5 ways to sidestep summer allergies

Fortify your immune system to avoid sneezy and wheezy outdoor workouts.

Hike, bike or run outdoors and you'll likely experience one downside to the fresh-air high: grass and weed pollen that trigger seasonal allergies. Genetics play a role in why some of us are susceptible, but so does the health of your immune system.

“There is an environmental component that comes into play, perhaps prenatally or at birth that primes the immune system to become overreactive to certain antigens, in this case substances in the air or on the ground like pollen,” says functional medicine specialist Susan Blum, MD, MPH, founder of the Blum Center for Health and author of The Immune System Recovery Plan.

These antigens cause the immune system to launch a cascade of events as a defense. “A typical seasonal allergy response causes the release of IgE, an immunoglobulin, by B lymphocyte cells, which are part of your immune system’s defensive army,” explains Blum. “And this IgE ultimately triggers mast cells to release irritating compounds like histamines which cause symptoms.”

The better your immunity, however, the less likely it is to fall prey to overreacting. Here, Blum offers an immune-boosting, allergy-beating plan to help you breathe easy all season:

1. Add a probiotic
You’ll find probiotics in foods like yogurt and cultured veggies, but if you suffer from allergies each season, consider adding a daily probiotic supplement to your diet.

2. Load up on colorful fruits and veggies
Daily exposure to free radicals set off little ‘fires’ within the body that your immune system needs to extinguish. It requires a steady stream of antioxidants to do this and have energy leftover for any antigens that may come your way, notes Blum. Bonus: The fiber will also support your gut’s healthy bacterial balance.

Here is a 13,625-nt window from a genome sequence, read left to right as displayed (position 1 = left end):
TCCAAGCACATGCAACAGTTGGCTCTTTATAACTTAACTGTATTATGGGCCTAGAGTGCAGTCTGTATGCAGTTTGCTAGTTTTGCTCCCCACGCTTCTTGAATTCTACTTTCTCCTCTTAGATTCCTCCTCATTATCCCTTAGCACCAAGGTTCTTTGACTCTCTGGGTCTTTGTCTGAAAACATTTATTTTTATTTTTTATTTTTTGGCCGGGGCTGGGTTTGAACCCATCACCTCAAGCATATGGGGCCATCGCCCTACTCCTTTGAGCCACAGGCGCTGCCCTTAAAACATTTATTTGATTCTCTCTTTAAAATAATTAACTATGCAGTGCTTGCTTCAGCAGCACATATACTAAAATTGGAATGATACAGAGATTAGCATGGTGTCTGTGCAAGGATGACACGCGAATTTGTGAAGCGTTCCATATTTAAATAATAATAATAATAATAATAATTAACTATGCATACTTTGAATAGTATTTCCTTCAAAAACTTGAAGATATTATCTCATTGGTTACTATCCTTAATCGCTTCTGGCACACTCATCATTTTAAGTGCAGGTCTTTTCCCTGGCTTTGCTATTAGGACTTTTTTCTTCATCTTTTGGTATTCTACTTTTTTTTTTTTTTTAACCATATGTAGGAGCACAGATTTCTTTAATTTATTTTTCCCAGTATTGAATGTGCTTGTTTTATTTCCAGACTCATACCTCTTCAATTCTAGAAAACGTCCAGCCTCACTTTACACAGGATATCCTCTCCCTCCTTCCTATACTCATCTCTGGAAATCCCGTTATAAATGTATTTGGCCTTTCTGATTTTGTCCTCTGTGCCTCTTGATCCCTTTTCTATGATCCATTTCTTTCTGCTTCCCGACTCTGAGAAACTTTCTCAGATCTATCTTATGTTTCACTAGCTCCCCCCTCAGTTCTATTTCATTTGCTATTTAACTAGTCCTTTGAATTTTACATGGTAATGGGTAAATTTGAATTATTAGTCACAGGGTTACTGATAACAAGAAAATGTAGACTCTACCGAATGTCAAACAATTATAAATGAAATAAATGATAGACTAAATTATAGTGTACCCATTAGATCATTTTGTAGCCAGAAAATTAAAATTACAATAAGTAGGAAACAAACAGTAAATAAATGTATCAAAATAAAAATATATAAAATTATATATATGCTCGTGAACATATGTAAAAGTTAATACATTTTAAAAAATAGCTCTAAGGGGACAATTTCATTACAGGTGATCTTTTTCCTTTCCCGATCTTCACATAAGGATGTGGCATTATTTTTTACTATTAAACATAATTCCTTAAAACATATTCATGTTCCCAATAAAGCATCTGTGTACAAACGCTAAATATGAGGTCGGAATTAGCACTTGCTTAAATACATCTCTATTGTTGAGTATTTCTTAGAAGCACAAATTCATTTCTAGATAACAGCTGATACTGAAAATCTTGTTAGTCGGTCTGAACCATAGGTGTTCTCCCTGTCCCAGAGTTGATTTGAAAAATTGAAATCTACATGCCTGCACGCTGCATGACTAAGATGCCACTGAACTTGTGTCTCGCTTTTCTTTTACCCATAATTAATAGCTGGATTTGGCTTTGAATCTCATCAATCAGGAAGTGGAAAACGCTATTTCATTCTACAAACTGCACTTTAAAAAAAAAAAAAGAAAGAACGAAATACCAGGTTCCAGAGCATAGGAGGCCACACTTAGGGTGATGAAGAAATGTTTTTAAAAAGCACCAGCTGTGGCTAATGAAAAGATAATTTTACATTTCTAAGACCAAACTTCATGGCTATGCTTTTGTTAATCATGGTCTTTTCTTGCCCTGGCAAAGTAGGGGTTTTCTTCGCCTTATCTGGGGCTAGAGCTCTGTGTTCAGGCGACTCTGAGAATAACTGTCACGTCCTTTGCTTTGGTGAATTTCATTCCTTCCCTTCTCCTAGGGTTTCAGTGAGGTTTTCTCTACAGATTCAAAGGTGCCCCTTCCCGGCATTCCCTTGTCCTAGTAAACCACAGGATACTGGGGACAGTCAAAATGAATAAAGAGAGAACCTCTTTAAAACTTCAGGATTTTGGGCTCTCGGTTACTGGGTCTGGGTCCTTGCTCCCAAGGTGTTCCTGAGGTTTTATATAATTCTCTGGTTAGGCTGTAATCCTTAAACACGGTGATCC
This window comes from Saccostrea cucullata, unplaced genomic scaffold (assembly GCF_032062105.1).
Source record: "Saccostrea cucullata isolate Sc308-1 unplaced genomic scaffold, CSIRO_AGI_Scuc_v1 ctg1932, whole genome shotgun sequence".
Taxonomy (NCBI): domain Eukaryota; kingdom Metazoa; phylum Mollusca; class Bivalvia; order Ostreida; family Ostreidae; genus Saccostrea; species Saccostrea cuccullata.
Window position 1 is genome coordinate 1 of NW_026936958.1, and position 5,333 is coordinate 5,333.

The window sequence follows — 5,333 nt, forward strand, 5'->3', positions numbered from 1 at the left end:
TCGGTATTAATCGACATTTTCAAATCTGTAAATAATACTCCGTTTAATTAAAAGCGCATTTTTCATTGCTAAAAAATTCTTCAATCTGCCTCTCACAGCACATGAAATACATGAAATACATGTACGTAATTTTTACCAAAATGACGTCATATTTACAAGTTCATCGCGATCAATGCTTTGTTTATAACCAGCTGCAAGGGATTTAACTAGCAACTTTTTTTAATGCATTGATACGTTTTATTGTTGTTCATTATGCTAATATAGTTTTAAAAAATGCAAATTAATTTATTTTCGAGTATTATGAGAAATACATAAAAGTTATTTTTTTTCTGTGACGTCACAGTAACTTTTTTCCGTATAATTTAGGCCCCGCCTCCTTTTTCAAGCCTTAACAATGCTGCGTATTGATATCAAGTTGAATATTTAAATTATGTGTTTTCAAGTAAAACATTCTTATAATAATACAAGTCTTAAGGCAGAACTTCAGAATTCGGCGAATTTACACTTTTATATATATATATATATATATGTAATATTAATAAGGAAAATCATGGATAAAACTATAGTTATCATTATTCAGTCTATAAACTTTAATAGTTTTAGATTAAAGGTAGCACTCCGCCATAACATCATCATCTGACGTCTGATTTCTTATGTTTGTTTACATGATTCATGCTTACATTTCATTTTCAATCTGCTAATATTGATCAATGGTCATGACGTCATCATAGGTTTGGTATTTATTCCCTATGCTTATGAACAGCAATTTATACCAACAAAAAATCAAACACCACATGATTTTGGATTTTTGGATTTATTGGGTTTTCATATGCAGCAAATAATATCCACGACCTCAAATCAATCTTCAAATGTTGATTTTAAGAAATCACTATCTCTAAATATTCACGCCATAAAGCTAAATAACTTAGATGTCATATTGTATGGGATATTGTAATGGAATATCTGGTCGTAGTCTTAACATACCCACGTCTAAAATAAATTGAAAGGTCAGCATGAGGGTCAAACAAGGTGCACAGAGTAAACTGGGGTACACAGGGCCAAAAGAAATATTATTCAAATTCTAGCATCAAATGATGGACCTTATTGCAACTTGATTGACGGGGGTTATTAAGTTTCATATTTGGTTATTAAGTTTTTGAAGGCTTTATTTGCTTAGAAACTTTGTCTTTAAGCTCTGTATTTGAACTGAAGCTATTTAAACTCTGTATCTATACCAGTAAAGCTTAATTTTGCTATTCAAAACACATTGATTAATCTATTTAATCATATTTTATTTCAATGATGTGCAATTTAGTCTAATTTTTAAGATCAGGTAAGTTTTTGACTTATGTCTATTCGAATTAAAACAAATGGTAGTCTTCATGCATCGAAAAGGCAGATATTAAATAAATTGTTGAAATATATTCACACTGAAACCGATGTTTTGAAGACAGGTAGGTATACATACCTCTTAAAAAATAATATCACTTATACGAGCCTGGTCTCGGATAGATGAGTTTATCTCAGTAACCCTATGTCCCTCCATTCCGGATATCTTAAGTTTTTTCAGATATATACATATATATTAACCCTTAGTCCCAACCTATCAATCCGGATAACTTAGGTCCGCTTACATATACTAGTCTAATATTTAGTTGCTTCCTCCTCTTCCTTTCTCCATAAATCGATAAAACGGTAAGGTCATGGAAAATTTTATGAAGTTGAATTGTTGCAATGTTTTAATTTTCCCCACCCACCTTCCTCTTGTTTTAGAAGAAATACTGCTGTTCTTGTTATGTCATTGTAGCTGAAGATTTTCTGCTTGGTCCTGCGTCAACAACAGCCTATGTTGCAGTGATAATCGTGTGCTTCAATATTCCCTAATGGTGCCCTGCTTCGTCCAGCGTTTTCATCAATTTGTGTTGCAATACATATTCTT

3. Down your green juice
In addition to being rich in immune-boosting vitamins and minerals, an alkalizing green juice supports toxin-removal from the liver, which can enhance immunity by lowering inflammation and your overall toxin load, says Blum.

4. Sip nettle tea
Research indicates nettle may nip seasonal allergy symptoms. A study on nettle extract showed it blocks histamine receptors and can help curb hay fever, which peaks in August.

5. Try a natural antihistamine supplement
Synthetic allergy tablets can contain waxes, parabens and talc—more for the liver to eliminate. Instead, Blum recommends D-hist by Orthomolecular, which contains quercetin (along with nettles): “Research shows that in addition to antioxidant and anti-inflammatory activity, the naturally occurring flavonoid quercetin inhibits histamine release from mast cells in both human and animal models,” she says. And studies on butterbur, another natural option, show it can offer relief against grass allergies, hay fever and asthma.